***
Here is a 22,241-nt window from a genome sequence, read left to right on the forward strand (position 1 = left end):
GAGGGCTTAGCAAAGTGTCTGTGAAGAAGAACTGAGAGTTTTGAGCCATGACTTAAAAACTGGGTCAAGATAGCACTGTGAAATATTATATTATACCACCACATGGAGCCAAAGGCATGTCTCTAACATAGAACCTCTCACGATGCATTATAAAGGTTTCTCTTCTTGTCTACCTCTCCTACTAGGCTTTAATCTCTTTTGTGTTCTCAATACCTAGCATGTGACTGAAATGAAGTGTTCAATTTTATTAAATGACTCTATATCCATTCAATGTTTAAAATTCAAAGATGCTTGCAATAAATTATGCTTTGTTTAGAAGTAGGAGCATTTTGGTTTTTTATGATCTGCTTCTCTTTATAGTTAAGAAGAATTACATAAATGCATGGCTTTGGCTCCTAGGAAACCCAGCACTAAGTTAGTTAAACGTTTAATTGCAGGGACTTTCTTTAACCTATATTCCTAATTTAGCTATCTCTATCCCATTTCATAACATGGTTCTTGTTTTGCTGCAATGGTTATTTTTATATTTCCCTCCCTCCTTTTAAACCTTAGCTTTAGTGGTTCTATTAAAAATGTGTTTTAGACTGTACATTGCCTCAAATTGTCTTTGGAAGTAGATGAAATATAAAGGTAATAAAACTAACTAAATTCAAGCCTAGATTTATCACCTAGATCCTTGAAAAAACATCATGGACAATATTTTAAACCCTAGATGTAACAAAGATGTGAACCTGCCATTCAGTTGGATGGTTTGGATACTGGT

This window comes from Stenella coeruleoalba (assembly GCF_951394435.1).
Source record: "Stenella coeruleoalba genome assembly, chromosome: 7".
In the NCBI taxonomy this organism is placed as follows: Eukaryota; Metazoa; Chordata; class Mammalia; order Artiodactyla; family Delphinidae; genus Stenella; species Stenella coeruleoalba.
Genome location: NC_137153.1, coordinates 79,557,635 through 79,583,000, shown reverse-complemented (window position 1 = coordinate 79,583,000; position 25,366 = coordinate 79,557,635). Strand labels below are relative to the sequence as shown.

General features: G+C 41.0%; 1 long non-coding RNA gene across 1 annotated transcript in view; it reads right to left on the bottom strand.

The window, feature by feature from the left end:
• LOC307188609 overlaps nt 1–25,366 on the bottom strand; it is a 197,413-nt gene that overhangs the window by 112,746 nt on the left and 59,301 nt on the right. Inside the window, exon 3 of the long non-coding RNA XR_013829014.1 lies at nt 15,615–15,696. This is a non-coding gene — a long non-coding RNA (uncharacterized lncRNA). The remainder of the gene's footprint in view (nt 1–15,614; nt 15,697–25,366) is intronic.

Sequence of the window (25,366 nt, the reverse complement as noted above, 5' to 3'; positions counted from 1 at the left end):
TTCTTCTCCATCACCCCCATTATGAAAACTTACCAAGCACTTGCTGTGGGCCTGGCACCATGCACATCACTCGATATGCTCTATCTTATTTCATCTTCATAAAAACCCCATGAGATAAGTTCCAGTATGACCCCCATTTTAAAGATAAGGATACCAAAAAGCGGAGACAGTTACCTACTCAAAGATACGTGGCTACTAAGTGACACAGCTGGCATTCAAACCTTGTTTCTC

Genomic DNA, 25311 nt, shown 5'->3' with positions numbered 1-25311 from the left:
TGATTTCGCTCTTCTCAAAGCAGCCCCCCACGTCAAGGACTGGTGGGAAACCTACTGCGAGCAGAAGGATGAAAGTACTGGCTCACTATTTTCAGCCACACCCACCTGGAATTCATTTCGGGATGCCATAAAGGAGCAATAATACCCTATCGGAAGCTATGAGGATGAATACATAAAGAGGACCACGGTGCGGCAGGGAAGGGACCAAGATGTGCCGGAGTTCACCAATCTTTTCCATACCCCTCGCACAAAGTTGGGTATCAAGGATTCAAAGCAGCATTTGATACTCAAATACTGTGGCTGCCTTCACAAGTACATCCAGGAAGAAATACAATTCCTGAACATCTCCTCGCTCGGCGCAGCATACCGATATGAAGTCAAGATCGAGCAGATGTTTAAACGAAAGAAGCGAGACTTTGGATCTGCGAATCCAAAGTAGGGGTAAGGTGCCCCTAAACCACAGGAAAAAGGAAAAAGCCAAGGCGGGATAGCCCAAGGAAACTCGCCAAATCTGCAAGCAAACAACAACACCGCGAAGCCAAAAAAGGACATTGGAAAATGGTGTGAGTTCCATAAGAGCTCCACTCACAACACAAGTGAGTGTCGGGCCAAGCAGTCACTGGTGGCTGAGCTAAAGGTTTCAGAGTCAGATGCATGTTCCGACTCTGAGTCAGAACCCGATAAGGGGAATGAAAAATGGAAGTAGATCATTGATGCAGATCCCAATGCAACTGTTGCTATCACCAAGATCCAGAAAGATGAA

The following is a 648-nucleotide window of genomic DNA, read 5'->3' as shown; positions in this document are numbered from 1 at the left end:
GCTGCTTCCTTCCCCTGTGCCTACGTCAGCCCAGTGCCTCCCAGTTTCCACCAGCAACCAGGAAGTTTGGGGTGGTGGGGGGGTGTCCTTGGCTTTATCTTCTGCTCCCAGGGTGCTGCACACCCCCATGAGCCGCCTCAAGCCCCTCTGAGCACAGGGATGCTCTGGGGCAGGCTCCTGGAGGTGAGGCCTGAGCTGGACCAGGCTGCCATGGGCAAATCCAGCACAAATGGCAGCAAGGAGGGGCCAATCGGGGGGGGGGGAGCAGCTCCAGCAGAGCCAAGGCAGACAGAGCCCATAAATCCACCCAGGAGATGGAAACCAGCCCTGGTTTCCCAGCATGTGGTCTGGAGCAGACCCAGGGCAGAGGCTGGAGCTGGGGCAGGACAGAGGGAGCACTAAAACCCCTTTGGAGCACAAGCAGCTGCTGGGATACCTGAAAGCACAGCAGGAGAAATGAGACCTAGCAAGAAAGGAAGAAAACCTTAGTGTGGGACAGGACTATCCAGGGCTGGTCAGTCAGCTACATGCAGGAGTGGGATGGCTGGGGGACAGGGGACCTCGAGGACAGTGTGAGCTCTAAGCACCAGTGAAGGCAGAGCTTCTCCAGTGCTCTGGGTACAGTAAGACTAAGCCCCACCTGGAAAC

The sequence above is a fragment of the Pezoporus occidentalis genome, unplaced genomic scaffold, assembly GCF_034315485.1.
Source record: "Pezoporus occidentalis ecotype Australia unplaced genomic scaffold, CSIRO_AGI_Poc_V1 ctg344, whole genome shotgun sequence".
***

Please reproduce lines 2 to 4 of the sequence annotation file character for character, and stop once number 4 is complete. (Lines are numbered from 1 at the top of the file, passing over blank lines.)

GAGGGCTTAGCAAAGTGTCTGTGAAGAAGAACTGAGAGTTTTGAGCCATGACTTAAAAACTGGGTCAAGATAGCACTGTGAAATATTATATTATACCACCACATGGAGCCAAAGGCATGTCTCTAACATAGAACCTCTCACGATGCATTATAAAGGTTTCTCTTCTTGTCTACCTCTCCTACTAGGCTTTAATCTCTTTTGTGTTCTCAATACCTAGCATGTGACTGAAATGAAGTGTTCAATTTTATTAAATGACTCTATATCCATTCAATGTTTAAAATTCAAAGATGCTTGCAATAAATTATGCTTTGTTTAGAAGTAGGAGCATTTTGGTTTTTTATGATCTGCTTCTCTTTATAGTTAAGAAGAATTACATAAATGCATGGCTTTGGCTCCTAGGAAACCCAGCACTAAGTTAGTTAAACGTTTAATTGCAGGGACTTTCTTTAACCTATATTCCTAATTTAGCTATCTCTATCCCATTTCATAACATGGTTCTTGTTTTGCTGCAATGGTTATTTTTATATTTCCCTCCCTCCTTTTAAACCTTAGCTTTAGTGGTTCTATTAAAAATGTGTTTTAGACTGTACATTGCCTCAAATTGTCTTTGGAAGTAGATGAAATATAAAGGTAATAAAACTAACTAAATTCAAGCCTAGATTTATCACCTAGATCCTTGAAAAAACATCATGGACAATATTTTAAACCCTAGATGTAACAAAGATGTGAACCTGCCATTCAGTTGGATGGTTTGGATACTGGT

This window comes from Stenella coeruleoalba (assembly GCF_951394435.1).
Source record: "Stenella coeruleoalba genome assembly, chromosome: 7".